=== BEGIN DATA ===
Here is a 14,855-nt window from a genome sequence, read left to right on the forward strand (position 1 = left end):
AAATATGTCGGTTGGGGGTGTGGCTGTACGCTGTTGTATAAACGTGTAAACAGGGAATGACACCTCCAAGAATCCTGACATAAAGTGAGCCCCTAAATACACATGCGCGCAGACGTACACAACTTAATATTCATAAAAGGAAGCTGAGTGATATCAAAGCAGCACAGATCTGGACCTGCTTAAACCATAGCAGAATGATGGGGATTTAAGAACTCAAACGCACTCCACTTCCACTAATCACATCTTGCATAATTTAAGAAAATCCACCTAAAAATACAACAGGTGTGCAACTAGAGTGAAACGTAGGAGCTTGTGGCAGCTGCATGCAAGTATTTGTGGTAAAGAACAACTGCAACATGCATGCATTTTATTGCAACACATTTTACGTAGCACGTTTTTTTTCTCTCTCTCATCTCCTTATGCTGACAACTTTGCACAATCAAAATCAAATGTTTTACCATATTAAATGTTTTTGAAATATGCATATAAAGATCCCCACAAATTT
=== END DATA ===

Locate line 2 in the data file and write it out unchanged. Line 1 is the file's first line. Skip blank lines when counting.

AAATATGTCGGTTGGGGGTGTGGCTGTACGCTGTTGTATAAACGTGTAAACAGGGAATGACACCTCCAAGAATCCTGACATAAAGTGAGCCCCTAAATACACATGCGCGCAGACGTACACAACTTAATATTCATAAAAGGAAGCTGAGTGATATCAAAGCAGCACAGATCTGGACCTGCTTAAACCATAGCAGAATGATGGGGATTTAAGAACTCAAACGCACTCCACTTCCACTAATCACATCTTGCATAATTTAAGAAAATCCACCTAAAAATACAACAGGTGTGCAACTAGAGTGAAACGTAGGAGCTTGTGGCAGCTGCATGCAAGTATTTGTGGTAAAGAACAACTGCAACATGCATGCATTTTATTGCAACACATTTTACGTAGCACGTTTTTTTTCTCTCTCTCATCTCCTTATGCTGACAACTTTGCACAATCAAAATCAAATGTTTTACCATATTAAATGTTTTTGAAATATGCATATAAAGATCCCCACAAATTT